There’s a lot of debate on the subject of retouching, there are some photographers who don’t (or won’t or can’t) retouch at all, some who do a bit and then there are some who do loads.
I think I’m somewhere in the middle.
For certain work, I do very little. For instance, for the recent Charlotte series, the model is superb and the make-up artist – Ciara Allen – is the best there is, so I have very little retouch left to do. Looking at the pictures really blown up, Charlie has a few blemishes like anyone, so I’ve cloned these out and maybe helped round the eyes with some of the late nights but that’s about it. I like a bit of texture in the end result, I like that we’re mammals, we’re hairy and our skin is not as smooth as a millpond.
Speaking of millponds, I’m not a fan of over-processed, over-smoothed beauty shots. The shot from earlier this year is about as softened as I go, and that was for a particular look. But if you look closely enough above you’ll still see texture after the retouch. Mostly I’m using Imagenomic’s Portraiture plugin to achieve the look, but I always dial it back to 50% or less on a fairly subtle setting. Occasionally I’ll crank clarity down on Lightroom to about -15 too.
I’ve been asked to do some extreme retouch stuff in my time: change hair colour, eye colour, clothes, increase/decrease bust, nose, hands (!), eyes, lips and ears. Liquify is your friend. All in a day’s work. I hate having to remove strap marks and stray hairs as these can mostly be avoided by preparation before, or attention to detail during the shoot. Don’t get me started on fake tan …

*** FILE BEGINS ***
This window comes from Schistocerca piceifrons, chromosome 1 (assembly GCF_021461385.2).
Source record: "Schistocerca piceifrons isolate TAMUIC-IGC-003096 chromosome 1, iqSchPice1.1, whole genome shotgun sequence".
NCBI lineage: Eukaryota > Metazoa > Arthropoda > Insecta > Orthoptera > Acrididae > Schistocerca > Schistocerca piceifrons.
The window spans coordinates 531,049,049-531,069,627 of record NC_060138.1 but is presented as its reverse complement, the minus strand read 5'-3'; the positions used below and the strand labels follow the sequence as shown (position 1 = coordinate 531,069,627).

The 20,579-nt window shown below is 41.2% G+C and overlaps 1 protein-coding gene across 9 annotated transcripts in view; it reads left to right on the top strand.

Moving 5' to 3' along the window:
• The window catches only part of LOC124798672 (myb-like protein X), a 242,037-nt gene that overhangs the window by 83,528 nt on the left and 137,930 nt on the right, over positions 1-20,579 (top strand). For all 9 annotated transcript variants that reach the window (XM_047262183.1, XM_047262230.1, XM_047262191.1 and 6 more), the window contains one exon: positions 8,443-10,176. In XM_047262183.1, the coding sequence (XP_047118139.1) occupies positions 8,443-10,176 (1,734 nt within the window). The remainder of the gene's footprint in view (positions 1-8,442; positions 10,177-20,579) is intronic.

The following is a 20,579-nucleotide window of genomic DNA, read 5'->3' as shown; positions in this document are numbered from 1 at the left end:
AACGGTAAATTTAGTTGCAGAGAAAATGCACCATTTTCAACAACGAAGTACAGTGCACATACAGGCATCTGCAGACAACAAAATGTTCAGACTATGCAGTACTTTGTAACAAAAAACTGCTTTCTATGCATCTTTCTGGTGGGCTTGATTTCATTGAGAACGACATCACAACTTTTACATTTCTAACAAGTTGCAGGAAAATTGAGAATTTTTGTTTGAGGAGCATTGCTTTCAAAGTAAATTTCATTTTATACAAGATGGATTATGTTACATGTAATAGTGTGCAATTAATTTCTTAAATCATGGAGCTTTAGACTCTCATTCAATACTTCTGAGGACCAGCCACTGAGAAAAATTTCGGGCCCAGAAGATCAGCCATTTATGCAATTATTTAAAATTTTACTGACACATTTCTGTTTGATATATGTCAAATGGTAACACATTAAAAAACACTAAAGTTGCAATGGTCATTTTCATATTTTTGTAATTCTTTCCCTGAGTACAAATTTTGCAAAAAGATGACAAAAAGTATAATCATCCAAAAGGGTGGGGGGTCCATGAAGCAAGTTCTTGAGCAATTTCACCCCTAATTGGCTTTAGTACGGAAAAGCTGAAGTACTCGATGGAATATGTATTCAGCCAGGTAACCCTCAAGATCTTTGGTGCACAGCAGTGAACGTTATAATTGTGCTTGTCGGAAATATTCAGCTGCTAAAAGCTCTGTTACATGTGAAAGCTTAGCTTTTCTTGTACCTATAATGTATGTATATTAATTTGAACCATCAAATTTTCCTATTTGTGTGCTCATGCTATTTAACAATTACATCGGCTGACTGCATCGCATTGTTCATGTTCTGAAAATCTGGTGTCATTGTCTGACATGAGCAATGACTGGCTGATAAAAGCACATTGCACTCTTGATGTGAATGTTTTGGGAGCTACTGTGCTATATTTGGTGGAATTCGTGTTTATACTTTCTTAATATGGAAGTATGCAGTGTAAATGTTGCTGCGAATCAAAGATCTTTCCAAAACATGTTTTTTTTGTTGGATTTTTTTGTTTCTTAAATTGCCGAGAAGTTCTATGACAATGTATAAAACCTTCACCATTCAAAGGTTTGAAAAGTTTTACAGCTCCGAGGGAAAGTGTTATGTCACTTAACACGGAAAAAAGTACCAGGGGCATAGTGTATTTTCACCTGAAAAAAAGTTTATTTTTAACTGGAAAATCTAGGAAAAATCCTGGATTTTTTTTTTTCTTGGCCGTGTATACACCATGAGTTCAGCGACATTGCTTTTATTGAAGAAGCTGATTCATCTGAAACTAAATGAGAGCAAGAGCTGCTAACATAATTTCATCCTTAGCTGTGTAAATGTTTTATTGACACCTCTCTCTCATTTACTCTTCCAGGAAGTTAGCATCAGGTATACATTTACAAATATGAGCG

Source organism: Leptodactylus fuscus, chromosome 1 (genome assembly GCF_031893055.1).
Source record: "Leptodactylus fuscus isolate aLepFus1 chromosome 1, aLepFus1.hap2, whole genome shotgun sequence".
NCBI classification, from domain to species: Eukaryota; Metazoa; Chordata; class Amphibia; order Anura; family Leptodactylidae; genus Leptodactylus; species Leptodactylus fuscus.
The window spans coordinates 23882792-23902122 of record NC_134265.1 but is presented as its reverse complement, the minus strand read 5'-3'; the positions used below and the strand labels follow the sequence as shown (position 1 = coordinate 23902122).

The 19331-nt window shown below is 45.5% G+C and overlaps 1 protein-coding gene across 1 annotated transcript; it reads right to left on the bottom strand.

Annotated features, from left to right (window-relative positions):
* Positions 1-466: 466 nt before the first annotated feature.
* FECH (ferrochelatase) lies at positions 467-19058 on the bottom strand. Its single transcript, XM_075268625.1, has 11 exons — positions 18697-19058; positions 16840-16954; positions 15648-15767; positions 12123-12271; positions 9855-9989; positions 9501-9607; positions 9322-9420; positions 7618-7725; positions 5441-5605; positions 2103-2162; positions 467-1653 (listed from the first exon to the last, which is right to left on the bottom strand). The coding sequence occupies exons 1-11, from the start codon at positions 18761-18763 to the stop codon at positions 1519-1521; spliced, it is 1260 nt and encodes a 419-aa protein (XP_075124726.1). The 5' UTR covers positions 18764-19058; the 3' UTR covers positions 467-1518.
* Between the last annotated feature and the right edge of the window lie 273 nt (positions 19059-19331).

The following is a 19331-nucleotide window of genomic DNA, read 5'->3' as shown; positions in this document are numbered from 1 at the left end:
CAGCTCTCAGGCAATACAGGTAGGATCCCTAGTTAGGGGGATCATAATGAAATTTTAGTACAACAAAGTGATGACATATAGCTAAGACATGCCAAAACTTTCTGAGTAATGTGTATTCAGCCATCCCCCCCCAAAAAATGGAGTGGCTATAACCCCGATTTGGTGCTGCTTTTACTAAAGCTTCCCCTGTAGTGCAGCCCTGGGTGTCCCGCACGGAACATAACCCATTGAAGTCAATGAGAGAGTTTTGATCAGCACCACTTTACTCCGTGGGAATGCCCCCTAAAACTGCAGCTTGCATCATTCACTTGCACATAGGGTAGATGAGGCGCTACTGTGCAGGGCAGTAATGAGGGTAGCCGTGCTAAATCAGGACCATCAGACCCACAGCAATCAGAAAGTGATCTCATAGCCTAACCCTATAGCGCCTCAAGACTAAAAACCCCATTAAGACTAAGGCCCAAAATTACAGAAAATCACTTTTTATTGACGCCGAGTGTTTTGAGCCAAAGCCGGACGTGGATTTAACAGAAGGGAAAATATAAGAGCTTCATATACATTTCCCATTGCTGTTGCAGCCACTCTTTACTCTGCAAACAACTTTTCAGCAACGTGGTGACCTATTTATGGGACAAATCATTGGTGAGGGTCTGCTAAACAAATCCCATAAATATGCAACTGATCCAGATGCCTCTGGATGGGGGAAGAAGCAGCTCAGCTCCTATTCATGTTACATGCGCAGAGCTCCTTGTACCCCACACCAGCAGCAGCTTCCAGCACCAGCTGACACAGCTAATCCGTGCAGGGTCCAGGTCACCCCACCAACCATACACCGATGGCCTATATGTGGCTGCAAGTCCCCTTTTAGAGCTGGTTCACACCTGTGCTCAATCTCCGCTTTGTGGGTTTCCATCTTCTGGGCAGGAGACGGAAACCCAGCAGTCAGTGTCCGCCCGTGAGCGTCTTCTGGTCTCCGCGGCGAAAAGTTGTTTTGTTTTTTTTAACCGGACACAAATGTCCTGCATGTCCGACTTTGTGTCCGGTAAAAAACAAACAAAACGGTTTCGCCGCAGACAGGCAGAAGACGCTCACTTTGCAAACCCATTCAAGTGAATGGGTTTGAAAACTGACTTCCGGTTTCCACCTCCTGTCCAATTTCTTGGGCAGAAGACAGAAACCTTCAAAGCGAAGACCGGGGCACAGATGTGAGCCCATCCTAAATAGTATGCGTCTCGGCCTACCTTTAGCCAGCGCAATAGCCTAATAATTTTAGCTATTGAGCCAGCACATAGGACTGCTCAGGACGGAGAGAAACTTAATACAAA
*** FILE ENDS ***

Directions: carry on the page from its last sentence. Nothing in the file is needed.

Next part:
OK so I know this is a 4th degree but for student mua portfolio work, I’ve been instructed by the client not to retouch at all because if I do, the student’s work is misrepresented and not a reflection of their abilities. It’s a bit of a dilemma because my name often goes out on that work and I’m not keen for sub-standard results to be out there. It’s difficult for me to leave well enough alone, this no re-touch zone is an uncomfortable place for me to be in.
My normal workflow is to ingest the images into Lightroom, open selected shots in Photoshop, do basic removal of spots, zits, stray hair, lint and anomalies using the clone and stamp tools, duplicate this layer and run Imagenomic’s Portraiture plugin in a fairly non-aggressive mode, dial back this layer to about 50% and run a Levels adjustment above all of this (I try various modes – mono/per channel/dark & light depending on content) save it off and then make final contrast/colour/vignette tweaks back in Lightroom. If all this seems like gibberish then I’ll get round to doing an in-depth post at some stage in the future.
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